The U.S. Equal Employment Opportunity Commision has provided a number of examples of disability discrimination. For example, an employee may be unlawfully harassed as a result of their disability, or a disability they used to have. If the harassment is so serious that it interferes with an employee's work by creating a hostile environment, it is illegal. Moreover, those with disabilities may be subjected to illegal workplace activity if their employer fails to accommodate their disability according to the law.

Taking action over unpaid wages

There are numerous employee rights matters we have addressed on this blog, from wrongful termination to discrimination and sexual harassment. However, there are other violations of the law that employee may encounter in Los Angeles, and other parts of California. For example, a worker may struggle with unpaid wages and an employer who refuses to pay them for work they have done. If you are going through this yourself, it is crucial to have your employer held accountable and try to obtain the compensation you are owed.

When it comes to employee rights cases, each is unique. Sometimes, an employer may refuse to pay a worker the wages that they were entitled to after the worker quit or was fired. In other instances, an employer may feel as if an employee should not be given all of the money they are owed and only pay them partially. Moreover, an employer may try to discreetly deny a worker the wages they are entitled to by intentionally shorting them on their paychecks. Regardless, employers who fail to abide by employment law regulations should not be allowed to continue on with this behavior. It is also important to realize that many employers have neglected to pay employees properly after they have worked overtime.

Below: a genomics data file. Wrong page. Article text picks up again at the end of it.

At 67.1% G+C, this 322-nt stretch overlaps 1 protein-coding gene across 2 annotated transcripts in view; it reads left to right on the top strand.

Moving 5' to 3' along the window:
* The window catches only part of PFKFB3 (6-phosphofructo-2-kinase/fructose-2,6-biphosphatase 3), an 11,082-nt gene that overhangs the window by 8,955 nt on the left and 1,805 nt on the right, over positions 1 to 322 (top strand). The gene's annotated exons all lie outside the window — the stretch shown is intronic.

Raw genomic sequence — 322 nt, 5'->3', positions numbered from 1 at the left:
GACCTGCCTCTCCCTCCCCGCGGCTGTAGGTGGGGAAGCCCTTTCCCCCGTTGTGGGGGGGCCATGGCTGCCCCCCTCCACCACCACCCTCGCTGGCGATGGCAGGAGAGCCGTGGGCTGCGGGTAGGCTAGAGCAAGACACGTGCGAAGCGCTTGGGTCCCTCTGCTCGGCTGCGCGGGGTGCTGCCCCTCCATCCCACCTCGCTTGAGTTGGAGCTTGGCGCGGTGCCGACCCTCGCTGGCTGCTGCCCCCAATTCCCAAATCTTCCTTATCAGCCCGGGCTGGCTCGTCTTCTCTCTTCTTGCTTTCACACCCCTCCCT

Do you qualify for job protection under the ADA?

Acquiring or developing a disability can be extremely difficult to deal with. Yet it need not signal an end to your enjoyment of life on Los Angeles, nor your career aspirations. The Americans with Disabilities Act provides you with certain protections when it comes to securing and retaining employment. The question is do you qualify for them, and what are they? 

According to the U.S. Equal Opportunity Employment Commission, you must suffer from a substantial impairment in order to qualify for protection under the ADA. This impairment must have a significant impact on one of your major life activities, such as: 

  • Performing manual tasks
  • Caring for yourself
  • Learning new skills and concepts
  • Performing basic functions like breathing, speaking, hearing, seeing or walking

What legally constitutes harassment at work?

Many people may not like their jobs, but for the most part, the environments that people work in are harmless. Unfortunately though, that still leaves a percentage of employees and work environments that are decidedly hostile and harassing. This can leave some employees feeling uncomfortable with themselves and their job, and that is wholly unacceptable.

The question then becomes: what legally constitutes workplace harassment? As the Department of Labor notes, there are quite a few factors to consider here.

How to keep on chugging when you're thrown off-track by job loss